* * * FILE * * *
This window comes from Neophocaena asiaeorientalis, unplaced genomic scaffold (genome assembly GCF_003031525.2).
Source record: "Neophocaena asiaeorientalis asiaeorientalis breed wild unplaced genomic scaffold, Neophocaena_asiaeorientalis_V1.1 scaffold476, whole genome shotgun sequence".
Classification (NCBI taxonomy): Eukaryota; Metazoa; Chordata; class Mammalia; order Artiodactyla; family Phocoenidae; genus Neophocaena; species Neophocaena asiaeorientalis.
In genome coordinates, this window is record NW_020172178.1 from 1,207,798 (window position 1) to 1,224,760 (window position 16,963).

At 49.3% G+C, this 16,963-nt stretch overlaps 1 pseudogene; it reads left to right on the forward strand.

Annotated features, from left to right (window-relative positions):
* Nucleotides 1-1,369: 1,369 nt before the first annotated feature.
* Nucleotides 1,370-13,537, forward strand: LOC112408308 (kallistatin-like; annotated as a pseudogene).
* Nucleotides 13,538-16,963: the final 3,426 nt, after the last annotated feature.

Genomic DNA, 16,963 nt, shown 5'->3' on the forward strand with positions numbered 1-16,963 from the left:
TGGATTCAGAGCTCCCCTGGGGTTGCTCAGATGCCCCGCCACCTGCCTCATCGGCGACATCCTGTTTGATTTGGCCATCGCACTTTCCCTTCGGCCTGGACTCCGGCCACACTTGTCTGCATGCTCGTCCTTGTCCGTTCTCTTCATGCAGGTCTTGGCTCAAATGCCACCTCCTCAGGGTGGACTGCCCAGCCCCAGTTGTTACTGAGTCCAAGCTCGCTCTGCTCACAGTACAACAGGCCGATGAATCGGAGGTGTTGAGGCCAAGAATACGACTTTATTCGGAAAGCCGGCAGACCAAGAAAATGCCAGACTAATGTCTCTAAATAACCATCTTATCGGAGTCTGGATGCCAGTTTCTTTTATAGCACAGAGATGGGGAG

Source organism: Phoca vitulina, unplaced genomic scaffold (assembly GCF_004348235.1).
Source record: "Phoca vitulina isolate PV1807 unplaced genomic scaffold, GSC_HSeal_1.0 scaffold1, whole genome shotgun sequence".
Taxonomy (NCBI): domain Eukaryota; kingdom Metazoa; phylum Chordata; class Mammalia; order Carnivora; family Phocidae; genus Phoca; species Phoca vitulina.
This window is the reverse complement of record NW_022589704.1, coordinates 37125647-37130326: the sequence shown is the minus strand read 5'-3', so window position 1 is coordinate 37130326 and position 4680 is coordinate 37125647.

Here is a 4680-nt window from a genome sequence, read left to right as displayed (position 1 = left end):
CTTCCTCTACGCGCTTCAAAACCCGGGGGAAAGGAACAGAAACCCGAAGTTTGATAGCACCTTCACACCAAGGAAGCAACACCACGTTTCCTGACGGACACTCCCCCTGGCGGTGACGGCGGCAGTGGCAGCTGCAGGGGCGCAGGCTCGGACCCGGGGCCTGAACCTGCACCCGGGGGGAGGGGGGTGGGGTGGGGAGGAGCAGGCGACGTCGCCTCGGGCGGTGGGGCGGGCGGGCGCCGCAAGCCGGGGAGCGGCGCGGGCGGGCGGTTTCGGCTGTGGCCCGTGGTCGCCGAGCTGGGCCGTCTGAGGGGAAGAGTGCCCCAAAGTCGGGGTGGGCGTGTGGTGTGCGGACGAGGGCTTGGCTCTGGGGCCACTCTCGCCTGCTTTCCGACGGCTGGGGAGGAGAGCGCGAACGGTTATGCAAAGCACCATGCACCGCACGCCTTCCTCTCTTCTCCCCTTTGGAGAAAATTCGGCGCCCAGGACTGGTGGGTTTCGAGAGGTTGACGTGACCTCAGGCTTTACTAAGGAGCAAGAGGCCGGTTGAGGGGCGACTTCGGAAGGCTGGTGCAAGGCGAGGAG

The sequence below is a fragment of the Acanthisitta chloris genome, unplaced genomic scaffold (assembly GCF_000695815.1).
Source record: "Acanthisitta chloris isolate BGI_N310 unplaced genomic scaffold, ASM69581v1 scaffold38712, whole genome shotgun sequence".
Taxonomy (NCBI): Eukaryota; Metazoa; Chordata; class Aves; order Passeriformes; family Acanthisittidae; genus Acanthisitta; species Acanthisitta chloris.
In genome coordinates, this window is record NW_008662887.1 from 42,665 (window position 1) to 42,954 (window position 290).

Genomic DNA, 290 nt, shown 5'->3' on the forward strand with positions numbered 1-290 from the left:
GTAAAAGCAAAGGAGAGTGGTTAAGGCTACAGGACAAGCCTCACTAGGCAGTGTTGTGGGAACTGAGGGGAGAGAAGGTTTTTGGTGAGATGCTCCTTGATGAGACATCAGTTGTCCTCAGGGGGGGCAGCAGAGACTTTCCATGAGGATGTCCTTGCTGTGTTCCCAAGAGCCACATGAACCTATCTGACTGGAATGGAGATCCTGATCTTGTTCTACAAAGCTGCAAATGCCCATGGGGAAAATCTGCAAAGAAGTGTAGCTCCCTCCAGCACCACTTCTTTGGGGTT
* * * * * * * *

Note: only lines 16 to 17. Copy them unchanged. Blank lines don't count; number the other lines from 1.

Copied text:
Here is a 4680-nt window from a genome sequence, read left to right as displayed (position 1 = left end):
CTTCCTCTACGCGCTTCAAAACCCGGGGGAAAGGAACAGAAACCCGAAGTTTGATAGCACCTTCACACCAAGGAAGCAACACCACGTTTCCTGACGGACACTCCCCCTGGCGGTGACGGCGGCAGTGGCAGCTGCAGGGGCGCAGGCTCGGACCCGGGGCCTGAACCTGCACCCGGGGGGAGGGGGGTGGGGTGGGGAGGAGCAGGCGACGTCGCCTCGGGCGGTGGGGCGGGCGGGCGCCGCAAGCCGGGGAGCGGCGCGGGCGGGCGGTTTCGGCTGTGGCCCGTGGTCGCCGAGCTGGGCCGTCTGAGGGGAAGAGTGCCCCAAAGTCGGGGTGGGCGTGTGGTGTGCGGACGAGGGCTTGGCTCTGGGGCCACTCTCGCCTGCTTTCCGACGGCTGGGGAGGAGAGCGCGAACGGTTATGCAAAGCACCATGCACCGCACGCCTTCCTCTCTTCTCCCCTTTGGAGAAAATTCGGCGCCCAGGACTGGTGGGTTTCGAGAGGTTGACGTGACCTCAGGCTTTACTAAGGAGCAAGAGGCCGGTTGAGGGGCGACTTCGGAAGGCTGGTGCAAGGCGAGGAG